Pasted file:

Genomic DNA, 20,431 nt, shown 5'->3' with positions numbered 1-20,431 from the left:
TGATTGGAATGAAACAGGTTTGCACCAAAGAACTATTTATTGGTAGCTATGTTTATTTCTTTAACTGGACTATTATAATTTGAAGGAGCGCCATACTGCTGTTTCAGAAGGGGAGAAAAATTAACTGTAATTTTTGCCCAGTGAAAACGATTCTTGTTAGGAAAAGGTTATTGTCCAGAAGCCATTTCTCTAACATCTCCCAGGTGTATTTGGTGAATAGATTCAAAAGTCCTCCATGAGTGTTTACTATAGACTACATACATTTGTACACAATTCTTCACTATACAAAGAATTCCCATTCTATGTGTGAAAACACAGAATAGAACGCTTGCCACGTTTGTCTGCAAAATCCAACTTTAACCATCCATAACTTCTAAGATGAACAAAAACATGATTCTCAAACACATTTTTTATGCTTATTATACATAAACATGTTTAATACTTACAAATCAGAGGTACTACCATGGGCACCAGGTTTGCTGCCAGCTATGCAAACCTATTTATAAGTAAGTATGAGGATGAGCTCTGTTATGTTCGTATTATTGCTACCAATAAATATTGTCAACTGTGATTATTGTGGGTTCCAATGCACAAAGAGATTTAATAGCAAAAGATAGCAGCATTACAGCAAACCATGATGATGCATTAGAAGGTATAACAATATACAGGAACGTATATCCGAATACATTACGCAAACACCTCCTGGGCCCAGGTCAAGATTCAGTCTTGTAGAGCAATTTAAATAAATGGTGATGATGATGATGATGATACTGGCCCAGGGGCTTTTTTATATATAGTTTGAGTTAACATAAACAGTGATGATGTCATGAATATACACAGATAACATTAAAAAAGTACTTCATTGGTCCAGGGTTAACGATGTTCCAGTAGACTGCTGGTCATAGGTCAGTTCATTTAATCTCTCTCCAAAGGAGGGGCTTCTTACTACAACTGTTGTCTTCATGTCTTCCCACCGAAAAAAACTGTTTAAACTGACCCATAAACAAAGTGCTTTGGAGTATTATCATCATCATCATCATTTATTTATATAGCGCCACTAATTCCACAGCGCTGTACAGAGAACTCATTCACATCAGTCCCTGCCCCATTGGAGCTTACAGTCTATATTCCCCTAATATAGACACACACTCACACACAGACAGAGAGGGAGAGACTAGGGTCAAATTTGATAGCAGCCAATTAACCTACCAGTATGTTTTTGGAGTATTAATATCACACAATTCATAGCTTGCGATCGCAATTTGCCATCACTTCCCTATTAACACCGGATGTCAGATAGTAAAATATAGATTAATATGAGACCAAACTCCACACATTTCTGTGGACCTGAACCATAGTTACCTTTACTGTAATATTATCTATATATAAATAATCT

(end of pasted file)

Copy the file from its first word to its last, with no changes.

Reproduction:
Genomic DNA, 20,431 nt, shown 5'->3' with positions numbered 1-20,431 from the left:
TGATTGGAATGAAACAGGTTTGCACCAAAGAACTATTTATTGGTAGCTATGTTTATTTCTTTAACTGGACTATTATAATTTGAAGGAGCGCCATACTGCTGTTTCAGAAGGGGAGAAAAATTAACTGTAATTTTTGCCCAGTGAAAACGATTCTTGTTAGGAAAAGGTTATTGTCCAGAAGCCATTTCTCTAACATCTCCCAGGTGTATTTGGTGAATAGATTCAAAAGTCCTCCATGAGTGTTTACTATAGACTACATACATTTGTACACAATTCTTCACTATACAAAGAATTCCCATTCTATGTGTGAAAACACAGAATAGAACGCTTGCCACGTTTGTCTGCAAAATCCAACTTTAACCATCCATAACTTCTAAGATGAACAAAAACATGATTCTCAAACACATTTTTTATGCTTATTATACATAAACATGTTTAATACTTACAAATCAGAGGTACTACCATGGGCACCAGGTTTGCTGCCAGCTATGCAAACCTATTTATAAGTAAGTATGAGGATGAGCTCTGTTATGTTCGTATTATTGCTACCAATAAATATTGTCAACTGTGATTATTGTGGGTTCCAATGCACAAAGAGATTTAATAGCAAAAGATAGCAGCATTACAGCAAACCATGATGATGCATTAGAAGGTATAACAATATACAGGAACGTATATCCGAATACATTACGCAAACACCTCCTGGGCCCAGGTCAAGATTCAGTCTTGTAGAGCAATTTAAATAAATGGTGATGATGATGATGATGATACTGGCCCAGGGGCTTTTTTATATATAGTTTGAGTTAACATAAACAGTGATGATGTCATGAATATACACAGATAACATTAAAAAAGTACTTCATTGGTCCAGGGTTAACGATGTTCCAGTAGACTGCTGGTCATAGGTCAGTTCATTTAATCTCTCTCCAAAGGAGGGGCTTCTTACTACAACTGTTGTCTTCATGTCTTCCCACCGAAAAAAACTGTTTAAACTGACCCATAAACAAAGTGCTTTGGAGTATTATCATCATCATCATCATTTATTTATATAGCGCCACTAATTCCACAGCGCTGTACAGAGAACTCATTCACATCAGTCCCTGCCCCATTGGAGCTTACAGTCTATATTCCCCTAATATAGACACACACTCACACACAGACAGAGAGGGAGAGACTAGGGTCAAATTTGATAGCAGCCAATTAACCTACCAGTATGTTTTTGGAGTATTAATATCACACAATTCATAGCTTGCGATCGCAATTTGCCATCACTTCCCTATTAACACCGGATGTCAGATAGTAAAATATAGATTAATATGAGACCAAACTCCACACATTTCTGTGGACCTGAACCATAGTTACCTTTACTGTAATATTATCTATATATAAATAATCT